"I don't know what the doctor cut out. Do I still have my breast?"
"Yes, it's all there," they comforted me. "We made sure when they brought you back."
"I look at those two, so young, and I'm sad for them," Fatme would say, referring to me and Vesela who was in the bed next to mine. She looked to be around my age. She would go out, smoke cigarettes, drink coffee, and walk around.
"It's how they're fated," Mariem would reply.
In the hospital, fate tended to take on more weight. It was clearer than the intertwined black branches covered in fluffy whiteness. I continued looking at them, while the women looked at me and at Vesela.
That's how our beds were set up. Our two beds were placed perpendicularly to their four, which in turn were next to one another.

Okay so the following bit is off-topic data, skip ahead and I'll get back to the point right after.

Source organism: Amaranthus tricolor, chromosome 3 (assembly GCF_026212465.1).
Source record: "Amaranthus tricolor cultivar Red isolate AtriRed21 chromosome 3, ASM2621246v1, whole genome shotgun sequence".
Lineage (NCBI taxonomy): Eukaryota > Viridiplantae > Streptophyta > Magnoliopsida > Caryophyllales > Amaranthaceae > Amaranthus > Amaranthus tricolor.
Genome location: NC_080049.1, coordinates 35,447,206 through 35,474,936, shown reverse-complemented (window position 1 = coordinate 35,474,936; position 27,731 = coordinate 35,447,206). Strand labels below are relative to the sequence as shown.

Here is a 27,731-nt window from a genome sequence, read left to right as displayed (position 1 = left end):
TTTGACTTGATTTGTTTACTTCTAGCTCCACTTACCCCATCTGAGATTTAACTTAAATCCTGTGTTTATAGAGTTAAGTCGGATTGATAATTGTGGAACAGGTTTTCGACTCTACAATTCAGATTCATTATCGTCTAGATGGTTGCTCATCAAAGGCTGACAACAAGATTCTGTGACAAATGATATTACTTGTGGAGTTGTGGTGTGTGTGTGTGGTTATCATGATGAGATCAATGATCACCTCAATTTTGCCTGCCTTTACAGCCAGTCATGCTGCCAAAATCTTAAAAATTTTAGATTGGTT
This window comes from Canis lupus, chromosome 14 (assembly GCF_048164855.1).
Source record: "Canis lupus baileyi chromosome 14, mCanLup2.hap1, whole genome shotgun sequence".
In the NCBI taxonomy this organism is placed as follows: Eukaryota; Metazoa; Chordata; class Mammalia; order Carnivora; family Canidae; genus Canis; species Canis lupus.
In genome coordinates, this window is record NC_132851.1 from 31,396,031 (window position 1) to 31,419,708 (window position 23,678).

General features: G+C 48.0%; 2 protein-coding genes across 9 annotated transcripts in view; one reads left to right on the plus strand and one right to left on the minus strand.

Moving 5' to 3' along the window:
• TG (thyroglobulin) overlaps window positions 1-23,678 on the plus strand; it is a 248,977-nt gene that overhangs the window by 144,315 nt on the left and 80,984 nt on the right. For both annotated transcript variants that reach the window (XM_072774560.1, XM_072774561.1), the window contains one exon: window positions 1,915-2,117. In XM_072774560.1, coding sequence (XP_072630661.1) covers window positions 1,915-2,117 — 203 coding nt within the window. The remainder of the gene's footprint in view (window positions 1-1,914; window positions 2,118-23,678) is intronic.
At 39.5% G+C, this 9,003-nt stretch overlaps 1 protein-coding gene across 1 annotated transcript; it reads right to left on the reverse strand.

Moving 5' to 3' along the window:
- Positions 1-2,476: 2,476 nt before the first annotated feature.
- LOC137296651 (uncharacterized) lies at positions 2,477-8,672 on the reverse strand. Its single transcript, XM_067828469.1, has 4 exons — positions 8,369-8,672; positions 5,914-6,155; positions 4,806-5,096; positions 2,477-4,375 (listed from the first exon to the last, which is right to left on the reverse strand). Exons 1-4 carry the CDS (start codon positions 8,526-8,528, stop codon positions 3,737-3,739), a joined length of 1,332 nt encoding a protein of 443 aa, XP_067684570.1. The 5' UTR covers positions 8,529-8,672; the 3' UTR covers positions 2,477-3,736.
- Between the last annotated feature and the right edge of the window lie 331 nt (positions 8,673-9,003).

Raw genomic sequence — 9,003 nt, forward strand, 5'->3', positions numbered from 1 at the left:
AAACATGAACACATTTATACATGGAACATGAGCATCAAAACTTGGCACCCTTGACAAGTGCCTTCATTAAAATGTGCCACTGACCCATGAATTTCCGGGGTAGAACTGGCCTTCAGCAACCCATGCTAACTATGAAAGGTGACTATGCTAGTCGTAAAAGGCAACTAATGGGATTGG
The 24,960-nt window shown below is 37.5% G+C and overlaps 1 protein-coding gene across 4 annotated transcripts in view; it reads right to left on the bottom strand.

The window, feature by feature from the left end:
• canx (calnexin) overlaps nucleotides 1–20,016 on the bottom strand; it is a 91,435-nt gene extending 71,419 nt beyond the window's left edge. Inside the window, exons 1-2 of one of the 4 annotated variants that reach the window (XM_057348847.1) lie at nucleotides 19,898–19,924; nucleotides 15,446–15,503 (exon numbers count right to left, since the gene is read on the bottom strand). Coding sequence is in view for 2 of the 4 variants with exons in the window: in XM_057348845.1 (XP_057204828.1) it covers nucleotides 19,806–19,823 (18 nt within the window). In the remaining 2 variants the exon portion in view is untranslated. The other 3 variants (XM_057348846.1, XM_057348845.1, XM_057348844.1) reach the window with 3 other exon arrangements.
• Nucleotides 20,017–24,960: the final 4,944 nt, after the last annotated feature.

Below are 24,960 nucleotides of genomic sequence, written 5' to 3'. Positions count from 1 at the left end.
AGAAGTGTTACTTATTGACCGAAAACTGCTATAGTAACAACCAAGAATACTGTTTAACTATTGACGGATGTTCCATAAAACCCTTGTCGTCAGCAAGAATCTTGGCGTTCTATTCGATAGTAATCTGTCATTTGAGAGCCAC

"The woman is so full of sin. You never know when she's going to crack," Fatme would say.
Four months later, I still didn't feel like talking and didn't know what to say. I was feeling silent on the inside. The disease had gradually alienated me from my acquaintances. The advantage of that was that nobody called me on Easter to say "Christ is Risen!" and so I didn't have to respond with "Indeed, He is Risen." I have no explanation for why I hate saying that. But I've hated it since I was a kid. That Easter, I spent the whole day apprehensively expecting to get a call. But there was no call. In the months since my illness, they had learned to stop bothering me. And yet, somebody did call at the end of the day. A Muslim, who said:
"How are you? I wanted to congratulate you on your holiday. Wishing you happiness on Easter!"